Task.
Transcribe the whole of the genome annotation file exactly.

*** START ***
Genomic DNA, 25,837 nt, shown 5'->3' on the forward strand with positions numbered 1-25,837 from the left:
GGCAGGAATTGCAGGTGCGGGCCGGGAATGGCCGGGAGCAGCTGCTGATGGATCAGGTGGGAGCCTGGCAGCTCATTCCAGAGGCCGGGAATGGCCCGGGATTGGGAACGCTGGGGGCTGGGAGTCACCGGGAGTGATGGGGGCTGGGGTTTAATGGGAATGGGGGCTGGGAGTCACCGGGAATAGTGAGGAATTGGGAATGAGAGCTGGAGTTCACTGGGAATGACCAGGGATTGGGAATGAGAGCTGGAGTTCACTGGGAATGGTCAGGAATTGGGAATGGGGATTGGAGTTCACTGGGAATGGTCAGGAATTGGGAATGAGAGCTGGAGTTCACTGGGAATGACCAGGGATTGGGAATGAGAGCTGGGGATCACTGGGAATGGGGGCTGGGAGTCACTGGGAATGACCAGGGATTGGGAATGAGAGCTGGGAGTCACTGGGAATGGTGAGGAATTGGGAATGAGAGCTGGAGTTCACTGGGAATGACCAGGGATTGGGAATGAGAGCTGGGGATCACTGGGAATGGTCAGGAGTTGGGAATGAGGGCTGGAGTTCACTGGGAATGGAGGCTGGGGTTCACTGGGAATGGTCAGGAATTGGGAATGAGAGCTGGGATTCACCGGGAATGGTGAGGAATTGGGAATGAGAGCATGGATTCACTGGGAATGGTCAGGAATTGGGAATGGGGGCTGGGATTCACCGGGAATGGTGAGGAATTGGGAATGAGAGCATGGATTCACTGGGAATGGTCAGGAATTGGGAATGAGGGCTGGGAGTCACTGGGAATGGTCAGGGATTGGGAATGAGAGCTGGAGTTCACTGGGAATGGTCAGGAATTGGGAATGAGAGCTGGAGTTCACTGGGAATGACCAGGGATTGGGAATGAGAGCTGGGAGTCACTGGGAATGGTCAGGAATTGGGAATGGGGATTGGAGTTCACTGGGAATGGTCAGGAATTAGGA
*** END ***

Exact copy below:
Genomic DNA, 25,837 nt, shown 5'->3' on the forward strand with positions numbered 1-25,837 from the left:
GGCAGGAATTGCAGGTGCGGGCCGGGAATGGCCGGGAGCAGCTGCTGATGGATCAGGTGGGAGCCTGGCAGCTCATTCCAGAGGCCGGGAATGGCCCGGGATTGGGAACGCTGGGGGCTGGGAGTCACCGGGAGTGATGGGGGCTGGGGTTTAATGGGAATGGGGGCTGGGAGTCACCGGGAATAGTGAGGAATTGGGAATGAGAGCTGGAGTTCACTGGGAATGACCAGGGATTGGGAATGAGAGCTGGAGTTCACTGGGAATGGTCAGGAATTGGGAATGGGGATTGGAGTTCACTGGGAATGGTCAGGAATTGGGAATGAGAGCTGGAGTTCACTGGGAATGACCAGGGATTGGGAATGAGAGCTGGGGATCACTGGGAATGGGGGCTGGGAGTCACTGGGAATGACCAGGGATTGGGAATGAGAGCTGGGAGTCACTGGGAATGGTGAGGAATTGGGAATGAGAGCTGGAGTTCACTGGGAATGACCAGGGATTGGGAATGAGAGCTGGGGATCACTGGGAATGGTCAGGAGTTGGGAATGAGGGCTGGAGTTCACTGGGAATGGAGGCTGGGGTTCACTGGGAATGGTCAGGAATTGGGAATGAGAGCTGGGATTCACCGGGAATGGTGAGGAATTGGGAATGAGAGCATGGATTCACTGGGAATGGTCAGGAATTGGGAATGGGGGCTGGGATTCACCGGGAATGGTGAGGAATTGGGAATGAGAGCATGGATTCACTGGGAATGGTCAGGAATTGGGAATGAGGGCTGGGAGTCACTGGGAATGGTCAGGGATTGGGAATGAGAGCTGGAGTTCACTGGGAATGGTCAGGAATTGGGAATGAGAGCTGGAGTTCACTGGGAATGACCAGGGATTGGGAATGAGAGCTGGGAGTCACTGGGAATGGTCAGGAATTGGGAATGGGGATTGGAGTTCACTGGGAATGGTCAGGAATTAGGA